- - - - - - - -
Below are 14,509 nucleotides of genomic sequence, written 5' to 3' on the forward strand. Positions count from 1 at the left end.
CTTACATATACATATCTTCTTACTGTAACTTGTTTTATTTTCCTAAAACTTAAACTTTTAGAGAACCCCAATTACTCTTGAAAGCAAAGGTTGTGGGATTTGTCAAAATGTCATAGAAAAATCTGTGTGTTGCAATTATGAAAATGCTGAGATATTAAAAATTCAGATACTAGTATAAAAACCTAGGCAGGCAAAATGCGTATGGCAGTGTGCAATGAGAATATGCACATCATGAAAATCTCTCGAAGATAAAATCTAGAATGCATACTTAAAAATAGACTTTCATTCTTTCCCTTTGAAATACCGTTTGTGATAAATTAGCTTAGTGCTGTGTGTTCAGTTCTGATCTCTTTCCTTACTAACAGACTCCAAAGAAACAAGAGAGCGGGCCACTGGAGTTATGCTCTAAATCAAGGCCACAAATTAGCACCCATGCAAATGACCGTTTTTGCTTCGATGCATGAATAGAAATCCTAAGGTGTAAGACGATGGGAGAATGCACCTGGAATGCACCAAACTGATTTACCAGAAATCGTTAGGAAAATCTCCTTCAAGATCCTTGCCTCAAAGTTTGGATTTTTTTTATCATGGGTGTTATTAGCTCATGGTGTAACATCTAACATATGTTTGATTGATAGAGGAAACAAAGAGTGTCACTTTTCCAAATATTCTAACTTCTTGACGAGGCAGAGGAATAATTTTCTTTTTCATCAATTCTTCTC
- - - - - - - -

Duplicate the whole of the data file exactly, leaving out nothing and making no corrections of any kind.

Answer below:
Below are 14,509 nucleotides of genomic sequence, written 5' to 3' on the forward strand. Positions count from 1 at the left end.
CTTACATATACATATCTTCTTACTGTAACTTGTTTTATTTTCCTAAAACTTAAACTTTTAGAGAACCCCAATTACTCTTGAAAGCAAAGGTTGTGGGATTTGTCAAAATGTCATAGAAAAATCTGTGTGTTGCAATTATGAAAATGCTGAGATATTAAAAATTCAGATACTAGTATAAAAACCTAGGCAGGCAAAATGCGTATGGCAGTGTGCAATGAGAATATGCACATCATGAAAATCTCTCGAAGATAAAATCTAGAATGCATACTTAAAAATAGACTTTCATTCTTTCCCTTTGAAATACCGTTTGTGATAAATTAGCTTAGTGCTGTGTGTTCAGTTCTGATCTCTTTCCTTACTAACAGACTCCAAAGAAACAAGAGAGCGGGCCACTGGAGTTATGCTCTAAATCAAGGCCACAAATTAGCACCCATGCAAATGACCGTTTTTGCTTCGATGCATGAATAGAAATCCTAAGGTGTAAGACGATGGGAGAATGCACCTGGAATGCACCAAACTGATTTACCAGAAATCGTTAGGAAAATCTCCTTCAAGATCCTTGCCTCAAAGTTTGGATTTTTTTTATCATGGGTGTTATTAGCTCATGGTGTAACATCTAACATATGTTTGATTGATAGAGGAAACAAAGAGTGTCACTTTTCCAAATATTCTAACTTCTTGACGAGGCAGAGGAATAATTTTCTTTTTCATCAATTCTTCTC